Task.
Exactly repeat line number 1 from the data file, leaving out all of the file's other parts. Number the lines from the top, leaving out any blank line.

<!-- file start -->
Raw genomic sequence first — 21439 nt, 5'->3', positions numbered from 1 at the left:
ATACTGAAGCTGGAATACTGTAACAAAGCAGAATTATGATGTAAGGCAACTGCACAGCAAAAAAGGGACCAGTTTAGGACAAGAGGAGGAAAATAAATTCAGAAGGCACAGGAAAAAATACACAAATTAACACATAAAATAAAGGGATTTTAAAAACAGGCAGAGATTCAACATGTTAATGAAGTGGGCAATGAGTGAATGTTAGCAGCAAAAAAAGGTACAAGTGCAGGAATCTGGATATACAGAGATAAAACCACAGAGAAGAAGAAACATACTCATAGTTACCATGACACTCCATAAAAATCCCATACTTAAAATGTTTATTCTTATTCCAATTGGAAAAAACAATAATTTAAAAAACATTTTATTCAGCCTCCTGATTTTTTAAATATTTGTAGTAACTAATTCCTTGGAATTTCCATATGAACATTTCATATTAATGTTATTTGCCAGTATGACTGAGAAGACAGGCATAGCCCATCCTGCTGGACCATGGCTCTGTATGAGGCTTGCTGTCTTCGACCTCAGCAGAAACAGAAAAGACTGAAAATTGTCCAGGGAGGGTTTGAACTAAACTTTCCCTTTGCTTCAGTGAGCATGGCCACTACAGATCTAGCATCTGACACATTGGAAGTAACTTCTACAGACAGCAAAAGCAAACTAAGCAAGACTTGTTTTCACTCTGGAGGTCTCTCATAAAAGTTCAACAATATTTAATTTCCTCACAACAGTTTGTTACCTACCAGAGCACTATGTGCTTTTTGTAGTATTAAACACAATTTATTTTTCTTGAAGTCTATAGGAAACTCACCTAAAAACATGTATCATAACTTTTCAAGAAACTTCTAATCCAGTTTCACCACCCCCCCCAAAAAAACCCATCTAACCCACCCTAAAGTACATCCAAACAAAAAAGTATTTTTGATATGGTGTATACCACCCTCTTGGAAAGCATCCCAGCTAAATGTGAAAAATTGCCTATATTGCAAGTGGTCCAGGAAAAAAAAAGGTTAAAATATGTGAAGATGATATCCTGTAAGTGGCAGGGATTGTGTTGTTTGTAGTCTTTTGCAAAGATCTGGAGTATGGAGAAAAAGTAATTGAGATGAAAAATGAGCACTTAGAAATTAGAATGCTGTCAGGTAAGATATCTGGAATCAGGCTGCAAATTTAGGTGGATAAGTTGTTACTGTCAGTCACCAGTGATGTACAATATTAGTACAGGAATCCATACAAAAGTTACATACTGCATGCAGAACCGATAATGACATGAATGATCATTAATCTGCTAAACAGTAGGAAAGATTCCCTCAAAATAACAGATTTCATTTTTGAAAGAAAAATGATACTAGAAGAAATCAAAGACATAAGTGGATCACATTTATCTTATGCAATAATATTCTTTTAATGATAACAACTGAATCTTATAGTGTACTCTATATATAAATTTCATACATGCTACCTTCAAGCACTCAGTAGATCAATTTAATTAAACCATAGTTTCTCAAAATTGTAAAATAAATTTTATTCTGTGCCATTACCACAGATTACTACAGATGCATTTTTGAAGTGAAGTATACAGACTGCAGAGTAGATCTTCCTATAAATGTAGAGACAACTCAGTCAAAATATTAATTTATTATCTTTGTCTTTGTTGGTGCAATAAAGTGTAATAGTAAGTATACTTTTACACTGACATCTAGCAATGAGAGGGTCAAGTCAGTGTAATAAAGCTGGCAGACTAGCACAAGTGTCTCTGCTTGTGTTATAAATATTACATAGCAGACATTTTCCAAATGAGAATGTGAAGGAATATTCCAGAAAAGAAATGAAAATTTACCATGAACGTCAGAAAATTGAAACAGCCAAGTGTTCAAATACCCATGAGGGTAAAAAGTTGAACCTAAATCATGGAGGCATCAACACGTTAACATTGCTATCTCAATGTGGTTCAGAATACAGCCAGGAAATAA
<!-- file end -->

Raw genomic sequence first — 21439 nt, 5'->3', positions numbered from 1 at the left: